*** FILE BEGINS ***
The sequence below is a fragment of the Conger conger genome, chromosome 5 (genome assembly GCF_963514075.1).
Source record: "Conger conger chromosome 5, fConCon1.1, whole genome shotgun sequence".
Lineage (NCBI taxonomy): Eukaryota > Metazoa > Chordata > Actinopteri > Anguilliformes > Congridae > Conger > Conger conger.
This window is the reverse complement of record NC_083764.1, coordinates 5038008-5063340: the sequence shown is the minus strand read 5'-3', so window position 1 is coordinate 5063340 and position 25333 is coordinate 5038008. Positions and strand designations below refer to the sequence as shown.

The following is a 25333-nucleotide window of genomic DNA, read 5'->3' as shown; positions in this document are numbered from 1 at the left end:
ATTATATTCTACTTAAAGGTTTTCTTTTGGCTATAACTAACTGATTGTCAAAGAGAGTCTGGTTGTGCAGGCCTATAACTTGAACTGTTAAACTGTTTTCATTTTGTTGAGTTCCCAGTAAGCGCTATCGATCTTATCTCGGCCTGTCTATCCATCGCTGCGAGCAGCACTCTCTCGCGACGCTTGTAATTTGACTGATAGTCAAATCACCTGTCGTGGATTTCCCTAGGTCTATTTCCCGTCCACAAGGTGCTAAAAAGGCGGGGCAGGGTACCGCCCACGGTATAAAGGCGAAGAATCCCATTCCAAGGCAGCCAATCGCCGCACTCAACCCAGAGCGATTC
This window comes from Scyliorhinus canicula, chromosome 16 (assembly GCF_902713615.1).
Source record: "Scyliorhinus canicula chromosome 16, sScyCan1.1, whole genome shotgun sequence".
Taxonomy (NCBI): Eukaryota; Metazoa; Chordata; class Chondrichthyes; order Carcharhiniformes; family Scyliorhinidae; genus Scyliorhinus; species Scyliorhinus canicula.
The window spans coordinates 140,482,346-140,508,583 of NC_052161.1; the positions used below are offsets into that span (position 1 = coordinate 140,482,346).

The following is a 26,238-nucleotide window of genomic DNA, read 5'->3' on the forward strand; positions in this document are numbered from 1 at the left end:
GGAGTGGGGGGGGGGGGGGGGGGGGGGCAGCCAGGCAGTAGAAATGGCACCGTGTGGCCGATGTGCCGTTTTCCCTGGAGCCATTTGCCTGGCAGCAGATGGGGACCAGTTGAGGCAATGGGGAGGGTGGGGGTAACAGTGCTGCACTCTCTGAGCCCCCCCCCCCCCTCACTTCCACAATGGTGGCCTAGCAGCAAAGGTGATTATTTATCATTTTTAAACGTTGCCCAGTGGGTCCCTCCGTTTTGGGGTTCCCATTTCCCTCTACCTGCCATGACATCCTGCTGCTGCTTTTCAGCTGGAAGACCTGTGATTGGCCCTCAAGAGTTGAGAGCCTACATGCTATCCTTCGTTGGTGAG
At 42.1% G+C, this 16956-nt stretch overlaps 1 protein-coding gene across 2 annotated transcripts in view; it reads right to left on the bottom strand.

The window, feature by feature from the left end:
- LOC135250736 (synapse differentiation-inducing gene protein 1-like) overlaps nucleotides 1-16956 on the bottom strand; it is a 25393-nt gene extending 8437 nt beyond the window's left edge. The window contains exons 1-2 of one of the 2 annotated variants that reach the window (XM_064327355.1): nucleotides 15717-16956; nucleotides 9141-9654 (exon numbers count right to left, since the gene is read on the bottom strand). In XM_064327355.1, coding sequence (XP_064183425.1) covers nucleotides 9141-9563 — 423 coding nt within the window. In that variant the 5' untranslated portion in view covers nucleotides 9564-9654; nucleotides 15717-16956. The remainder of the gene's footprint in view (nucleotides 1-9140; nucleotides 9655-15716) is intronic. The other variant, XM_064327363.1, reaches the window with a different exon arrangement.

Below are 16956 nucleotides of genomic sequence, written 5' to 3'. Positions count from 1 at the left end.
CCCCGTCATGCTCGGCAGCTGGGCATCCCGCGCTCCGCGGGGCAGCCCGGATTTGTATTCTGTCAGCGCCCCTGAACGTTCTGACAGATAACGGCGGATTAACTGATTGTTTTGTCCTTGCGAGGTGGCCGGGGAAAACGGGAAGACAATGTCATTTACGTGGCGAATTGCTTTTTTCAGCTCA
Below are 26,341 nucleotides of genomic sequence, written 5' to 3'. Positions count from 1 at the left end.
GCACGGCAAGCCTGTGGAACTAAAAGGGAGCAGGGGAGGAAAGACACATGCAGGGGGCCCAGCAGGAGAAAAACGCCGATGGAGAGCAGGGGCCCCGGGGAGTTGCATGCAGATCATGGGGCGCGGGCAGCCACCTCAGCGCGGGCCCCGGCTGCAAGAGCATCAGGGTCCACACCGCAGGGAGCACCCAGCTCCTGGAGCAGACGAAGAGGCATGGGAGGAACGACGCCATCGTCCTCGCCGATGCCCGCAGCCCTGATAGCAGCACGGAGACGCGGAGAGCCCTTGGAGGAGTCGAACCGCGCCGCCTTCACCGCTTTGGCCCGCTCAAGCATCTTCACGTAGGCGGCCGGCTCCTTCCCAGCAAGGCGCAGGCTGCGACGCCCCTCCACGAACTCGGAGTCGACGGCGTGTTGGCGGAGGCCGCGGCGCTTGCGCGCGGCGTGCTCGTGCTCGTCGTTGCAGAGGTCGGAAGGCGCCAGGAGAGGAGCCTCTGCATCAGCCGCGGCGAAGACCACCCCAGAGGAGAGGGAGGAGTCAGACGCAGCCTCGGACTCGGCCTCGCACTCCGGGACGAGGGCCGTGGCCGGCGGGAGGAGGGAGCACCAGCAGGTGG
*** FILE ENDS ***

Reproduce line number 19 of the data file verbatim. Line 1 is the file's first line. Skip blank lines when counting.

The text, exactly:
GCACGGCAAGCCTGTGGAACTAAAAGGGAGCAGGGGAGGAAAGACACATGCAGGGGGCCCAGCAGGAGAAAAACGCCGATGGAGAGCAGGGGCCCCGGGGAGTTGCATGCAGATCATGGGGCGCGGGCAGCCACCTCAGCGCGGGCCCCGGCTGCAAGAGCATCAGGGTCCACACCGCAGGGAGCACCCAGCTCCTGGAGCAGACGAAGAGGCATGGGAGGAACGACGCCATCGTCCTCGCCGATGCCCGCAGCCCTGATAGCAGCACGGAGACGCGGAGAGCCCTTGGAGGAGTCGAACCGCGCCGCCTTCACCGCTTTGGCCCGCTCAAGCATCTTCACGTAGGCGGCCGGCTCCTTCCCAGCAAGGCGCAGGCTGCGACGCCCCTCCACGAACTCGGAGTCGACGGCGTGTTGGCGGAGGCCGCGGCGCTTGCGCGCGGCGTGCTCGTGCTCGTCGTTGCAGAGGTCGGAAGGCGCCAGGAGAGGAGCCTCTGCATCAGCCGCGGCGAAGACCACCCCAGAGGAGAGGGAGGAGTCAGACGCAGCCTCGGACTCGGCCTCGCACTCCGGGACGAGGGCCGTGGCCGGCGGGAGGAGGGAGCACCAGCAGGTGG